ideaForge, India’s biggest drone company, launched its INR 567 Cr IPO last week. The IPO includes INR 240 Cr fresh issue and rest offer-for-sale securities. The IPO was subscribed more than 100 times and it became 10th most subscribed IPO with issue size over INR 500 Crores. You can’t blame the investors’ enthusiasm. ideaForge is a market leader in a hot & sexy sector, with founding team from IIT Bombay, 130%+ revenue CAGR for last two years, and is a highly profitable company – which is contrary to the bulk of loss-making startup ecosystem.

Today’s issue on drones is a continuation of our earlier piece on manufacturing in India (‘Can India become factory of the world?’). We will look at the budding drone sector in India, the ideaForge story and the challenges and opportunity in the ecosystem.

Disclaimer: This piece should not be used for making any investment decisions.

Drone industry: Market Size in India

The sector has opened recently when the Civil Aviation Ministry released Drone 2021 rules, were it liberalised manufacturing and simplified ease of doing UAV operations. In Feb 2022, the government put a blanket ban on import of semi-knock-down (SKD) and completely-knock-down (CKDs) drone kits. Indian drone startup industry grew 5X to INR 319 Cr in FY22. The industry is expected to become 1500 Cr by FY24.

However, the industry is dominated by defence contracts, making ~70% of the market. The government is also using drones for SVAMITVA Scheme, a large-scale surveying and mapping project under which the government aims to create digital twins of India’s 6.62 lakh villages.

The Drone Industry Landscape

As per Tracxn, there are 250+ drone startups in India. For FY22, ideaForge had a market share of 50% of the total market. However, the market has also seen entry by big players. Reliance has acquired a majority stake in Asteria Aerospace. Adani Group has acquired majority stake in General Aeronautics and launched a joint venture with Elbit Systems. Tata Advanced Systems is also in the race with its defence focused subsidiary – Tata Advanced Systems.

Indian Drone Industry Landscape

The ideaForge Story

Three techies from IIT Bombay, Ankit Mehta, Ashish Bhat and Rahul Singh along with Vipul Joshi started ideaForge back in 2007. The drone sector was almost non-existent back then. The company has come a long way from lending its drone for the 2009 Bollywood movie 3 Idiots to hitting Indian public markets in a week from now.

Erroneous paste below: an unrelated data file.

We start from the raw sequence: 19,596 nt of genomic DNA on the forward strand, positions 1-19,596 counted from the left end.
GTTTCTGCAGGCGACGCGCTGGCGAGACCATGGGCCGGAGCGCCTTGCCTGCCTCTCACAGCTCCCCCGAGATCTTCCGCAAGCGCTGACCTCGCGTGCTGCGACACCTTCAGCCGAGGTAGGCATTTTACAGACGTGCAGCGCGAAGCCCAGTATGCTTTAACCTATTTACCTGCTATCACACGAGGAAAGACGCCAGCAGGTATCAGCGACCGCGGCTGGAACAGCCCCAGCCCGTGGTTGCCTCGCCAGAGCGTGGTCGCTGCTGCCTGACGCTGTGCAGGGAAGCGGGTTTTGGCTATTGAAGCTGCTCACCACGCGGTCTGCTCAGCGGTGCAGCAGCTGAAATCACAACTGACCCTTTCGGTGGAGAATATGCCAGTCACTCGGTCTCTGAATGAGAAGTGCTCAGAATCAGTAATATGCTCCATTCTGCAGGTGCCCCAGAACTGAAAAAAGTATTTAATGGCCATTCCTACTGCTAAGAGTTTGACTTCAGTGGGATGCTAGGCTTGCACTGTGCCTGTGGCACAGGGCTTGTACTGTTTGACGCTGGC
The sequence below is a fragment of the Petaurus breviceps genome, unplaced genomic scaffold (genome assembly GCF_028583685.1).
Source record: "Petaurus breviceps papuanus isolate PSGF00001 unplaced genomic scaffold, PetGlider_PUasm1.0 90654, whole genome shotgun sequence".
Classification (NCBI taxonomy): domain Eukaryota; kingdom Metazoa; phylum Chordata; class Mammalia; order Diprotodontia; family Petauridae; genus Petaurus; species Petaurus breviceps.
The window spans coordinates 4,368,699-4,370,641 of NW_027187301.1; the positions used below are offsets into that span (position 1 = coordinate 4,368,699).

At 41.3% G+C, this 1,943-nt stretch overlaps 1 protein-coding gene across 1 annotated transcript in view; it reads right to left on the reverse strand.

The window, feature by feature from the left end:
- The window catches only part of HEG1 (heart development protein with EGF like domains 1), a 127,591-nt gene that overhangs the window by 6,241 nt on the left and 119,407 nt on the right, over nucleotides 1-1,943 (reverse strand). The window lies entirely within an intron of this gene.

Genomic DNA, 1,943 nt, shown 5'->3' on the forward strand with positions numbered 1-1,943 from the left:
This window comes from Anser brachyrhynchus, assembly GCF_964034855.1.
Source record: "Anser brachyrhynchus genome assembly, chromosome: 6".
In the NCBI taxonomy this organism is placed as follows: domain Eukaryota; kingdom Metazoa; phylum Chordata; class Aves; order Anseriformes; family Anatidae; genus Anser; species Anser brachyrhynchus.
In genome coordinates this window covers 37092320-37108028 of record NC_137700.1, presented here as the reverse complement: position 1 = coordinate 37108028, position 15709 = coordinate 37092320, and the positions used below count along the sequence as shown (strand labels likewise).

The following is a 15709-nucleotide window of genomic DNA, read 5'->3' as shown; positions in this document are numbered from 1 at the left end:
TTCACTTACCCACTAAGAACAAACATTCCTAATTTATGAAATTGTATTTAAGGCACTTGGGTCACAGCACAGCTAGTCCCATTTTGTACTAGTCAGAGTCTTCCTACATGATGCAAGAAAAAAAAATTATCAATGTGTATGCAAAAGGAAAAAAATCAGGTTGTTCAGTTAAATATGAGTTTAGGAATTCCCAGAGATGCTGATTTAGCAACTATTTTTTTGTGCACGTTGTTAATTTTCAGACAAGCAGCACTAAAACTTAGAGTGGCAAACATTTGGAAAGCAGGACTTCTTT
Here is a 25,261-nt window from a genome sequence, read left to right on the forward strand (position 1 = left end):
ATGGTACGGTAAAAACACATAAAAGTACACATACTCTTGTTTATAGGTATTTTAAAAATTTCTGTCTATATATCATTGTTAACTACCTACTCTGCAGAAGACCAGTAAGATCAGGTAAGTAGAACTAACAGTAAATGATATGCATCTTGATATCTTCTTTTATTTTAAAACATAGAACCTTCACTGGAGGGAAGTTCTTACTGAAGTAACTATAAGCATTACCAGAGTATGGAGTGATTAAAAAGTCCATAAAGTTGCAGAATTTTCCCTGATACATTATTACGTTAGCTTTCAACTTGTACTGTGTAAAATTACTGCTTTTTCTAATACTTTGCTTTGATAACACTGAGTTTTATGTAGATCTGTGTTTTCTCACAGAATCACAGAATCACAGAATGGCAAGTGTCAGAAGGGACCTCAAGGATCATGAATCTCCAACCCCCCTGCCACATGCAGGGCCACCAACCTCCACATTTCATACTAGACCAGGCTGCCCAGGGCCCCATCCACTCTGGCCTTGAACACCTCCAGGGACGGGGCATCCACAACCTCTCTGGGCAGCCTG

The company launched its first market ready drone in 2009. Over the years, the company continued to build its R&D and auto-pilot, bagged small contracts from defence and homeland security forces and continued to raise money from investors. The real turning piece came when the company won the world’s largest mini-UAV contract from Indian forces for its hybrid VTOL (Vertical Take off and landing) Switch drones.

ideaForge raised an INR 60 Cr pre-IPO round at ~INR 2500 Cr equity value. Post IPO, equity value is expected to be ~INR 2800 Cr at upper band. This translates to ~88X Price to Earning ratio, a lofty valuation to say the least.

Challenges faced by the drone sector

The government is very bullish on the sector and aims to create India a global drone hub by 2030. EY-FICCI report puts the drone market opportunity at $10 Bn by 2025. However, the sector still faces lot of challenges.

Firstly, most opportunities are government contracts. This poses a challenge on certainty of revenues, customer concentration and collection cycles. Take ideaForge for example. As per the filings, ideaForge revenue grew only 17% in FY23 to INR 186 Cr from INR 159 Cr in FY22. At the same time, the Profits Margin dipped to 17% in FY23 from 28% in FY22. Despite generating profits, Net Cashflow from Operations was -ve 53 crores in FY23.

Secondly, the drone ecosystem in India is still small. India depends largely on China and Europe on sourcing of batteries, cameras, and other key components. It’s a chicken and egg problem. Since the ecosystem is small, creating large scale local manufacturing units in India becomes difficult.

Finally, the industry and government have over-estimated the market opportunity. The recent success that the startups have seen is in the small drone segment which cater to surveillance use cases for defence and homeland security and surveying/mapping use-cases for government bodies. However even within defence, the real juice is in the large drones and the loitering drones.

During the 2023 state visit of PM Modi to US, India is set to procure 31 MQ9B drones from General Atomic. These are HALE – High Altitude Long Endurance – drones with an estimated price of ~$100 Mn for each drone. In comparison, a small quadcopter drone used by government costs ~$10k. Kamikaze and attack drones have changed the nature of warfare forever. The Azerbaijan-Armenia conflict and Russia-Ukraine conflict are the two biggest examples.

Enterprise segment in India is still very small. It faces the challenge of long sales cycle, enterprises’ hesitance in adopting newer technology and regulatory hurdles. Case in point, India still doesn’t have BVLOS (beyond visual line of sight operations) rules, which is crucial for logistics and delivery operations.

Having said that, we are optimistic on India’s drone bet in the longer term. With a large and budding ecosystem, pro-active government policy, ideaForge success story, and huge engineering talent pool, India can become a lower cost and high-quality supplier to other South Asian and African countries.  

This article has been written by Abhigyan Joshi

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